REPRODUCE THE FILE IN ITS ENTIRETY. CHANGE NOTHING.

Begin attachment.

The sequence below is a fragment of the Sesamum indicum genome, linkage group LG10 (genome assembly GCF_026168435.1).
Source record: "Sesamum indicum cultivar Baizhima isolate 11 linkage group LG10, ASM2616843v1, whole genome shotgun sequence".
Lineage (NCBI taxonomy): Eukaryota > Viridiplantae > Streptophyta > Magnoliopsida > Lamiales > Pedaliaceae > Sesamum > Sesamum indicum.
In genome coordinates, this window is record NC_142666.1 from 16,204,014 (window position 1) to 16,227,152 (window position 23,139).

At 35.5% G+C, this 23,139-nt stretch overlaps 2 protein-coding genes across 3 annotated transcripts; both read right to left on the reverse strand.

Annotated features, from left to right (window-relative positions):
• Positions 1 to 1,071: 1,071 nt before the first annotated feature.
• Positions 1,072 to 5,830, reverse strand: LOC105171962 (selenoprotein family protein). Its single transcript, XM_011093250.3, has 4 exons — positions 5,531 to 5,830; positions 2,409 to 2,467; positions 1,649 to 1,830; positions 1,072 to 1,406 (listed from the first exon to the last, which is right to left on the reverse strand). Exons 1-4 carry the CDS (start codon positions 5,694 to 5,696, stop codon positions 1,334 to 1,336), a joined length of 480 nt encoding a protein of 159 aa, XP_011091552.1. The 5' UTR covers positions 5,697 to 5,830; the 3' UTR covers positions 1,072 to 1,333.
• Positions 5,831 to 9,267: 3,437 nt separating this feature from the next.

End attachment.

The sequence below is a fragment of the Sesamum indicum genome, linkage group LG10 (genome assembly GCF_026168435.1).
Source record: "Sesamum indicum cultivar Baizhima isolate 11 linkage group LG10, ASM2616843v1, whole genome shotgun sequence".
Lineage (NCBI taxonomy): Eukaryota > Viridiplantae > Streptophyta > Magnoliopsida > Lamiales > Pedaliaceae > Sesamum > Sesamum indicum.
In genome coordinates, this window is record NC_142666.1 from 16,204,014 (window position 1) to 16,227,152 (window position 23,139).

At 35.5% G+C, this 23,139-nt stretch overlaps 2 protein-coding genes across 3 annotated transcripts; both read right to left on the reverse strand.

Annotated features, from left to right (window-relative positions):
• Positions 1 to 1,071: 1,071 nt before the first annotated feature.
• Positions 1,072 to 5,830, reverse strand: LOC105171962 (selenoprotein family protein). Its single transcript, XM_011093250.3, has 4 exons — positions 5,531 to 5,830; positions 2,409 to 2,467; positions 1,649 to 1,830; positions 1,072 to 1,406 (listed from the first exon to the last, which is right to left on the reverse strand). Exons 1-4 carry the CDS (start codon positions 5,694 to 5,696, stop codon positions 1,334 to 1,336), a joined length of 480 nt encoding a protein of 159 aa, XP_011091552.1. The 5' UTR covers positions 5,697 to 5,830; the 3' UTR covers positions 1,072 to 1,333.
• Positions 5,831 to 9,267: 3,437 nt separating this feature from the next.